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The NHS watchdog Care Quality Commission (CQC) has expressed concern over the quality of care provided to patients in 44 out of 161 acute hospital trusts in England. It is a significant increase on previous figure of 14 previously reported by Professor Sir Bruce Keogh, NHS Medical Director.
The CQC has grouped the 161 trusts into six bands to determine which hospitals require monitoring most urgently. Band one is the most worrying and band six is the least. The CQC is concerned with the first two bands. Twenty four trusts have been rated as band one with 20 trusts included in band two.
The CQC calls these bands ‘smoke detectors’, which helps them to highlight hospitals which were outside the expected range of performance in a particular area. The banding will not be used as a final rating, but as a screening tool for inspections. This monitoring exercise is part of a new hospital inspection regime, which will see inspectors inspecting every trust by 2015. The first wave of inspections started in September and it is expected that the first 18 inspections will have taken place by Christmas 2013.
The inspection criteria include rates of hospital –acquired infections; patients’ trust in the medical staff, as well as waiting times for treatment in A&E. It will result in every trust being given a rating of either ‘outstanding’, ‘good’, ‘requires improvement’ or ‘inadequate’ as part of a shake-up in the system ordered after the Stafford Hospital scandal.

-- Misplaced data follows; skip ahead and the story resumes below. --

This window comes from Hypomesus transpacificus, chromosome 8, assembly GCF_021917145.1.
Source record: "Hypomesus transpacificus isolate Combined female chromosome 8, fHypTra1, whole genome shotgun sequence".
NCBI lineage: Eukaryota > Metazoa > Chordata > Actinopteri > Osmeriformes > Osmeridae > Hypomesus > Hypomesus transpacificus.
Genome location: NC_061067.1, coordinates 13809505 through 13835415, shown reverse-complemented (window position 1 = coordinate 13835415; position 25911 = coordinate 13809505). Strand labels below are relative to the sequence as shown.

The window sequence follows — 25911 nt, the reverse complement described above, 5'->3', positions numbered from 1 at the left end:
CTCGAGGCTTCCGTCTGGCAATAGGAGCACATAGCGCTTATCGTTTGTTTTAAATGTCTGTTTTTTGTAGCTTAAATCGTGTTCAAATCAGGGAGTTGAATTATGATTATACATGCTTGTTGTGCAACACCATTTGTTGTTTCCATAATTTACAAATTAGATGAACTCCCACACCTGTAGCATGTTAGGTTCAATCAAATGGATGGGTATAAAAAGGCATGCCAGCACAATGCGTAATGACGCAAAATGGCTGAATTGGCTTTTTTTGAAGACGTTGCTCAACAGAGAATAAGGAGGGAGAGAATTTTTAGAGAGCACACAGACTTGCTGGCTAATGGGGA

The trusts are scored in 150 areas with the ratings described as follows:
- Band one covers trusts rated at 7.5% below the normal standards of performance
- Band two are 5.5% below
- Band three ratings are 4.5% below (31 trusts)
- Band four ratings are 3.5% below (25 trusts)
- Band five ratings are 2.5% below (24 trusts)
By contrast, there are 37 trusts in band six, with performance typically deemed to be 2% above the norm.
The Patients Association described the CQC’s concerns about the 44 trusts as hugely worrying but also not a major surprise, given the evidence it collects about poor care and safety breaches.
Katherine Murphy, Chief Executive of the Patients Association, said: “It’s hugely worrying that there is such a high number of trusts where the CQC has concerns about the quality and safety of the care being delivered. But it doesn’t come as much of a surprise because we know from our work that elements of poor care are widespread in the NHS.
“We don’t think there’s any hospital that’s providing 100% high-quality, safe care. Calls to our helpline tell us that things like misdiagnosis, cancelled operations and poor care in hospital, especially elderly patients not being cared for with the compassion and dignity they deserve, happen frequently in hospitals all over the country. This problem is so endemic in the NHS,”
Professor Sir Mike Richards, the CQC’s chief inspector of hospitals, has said “This information highlights the hospitals where we have potential concerns about the quality and safety of services. Our greatest concerns focus on the 24 trusts in band one, which we have prioritised for inspections.”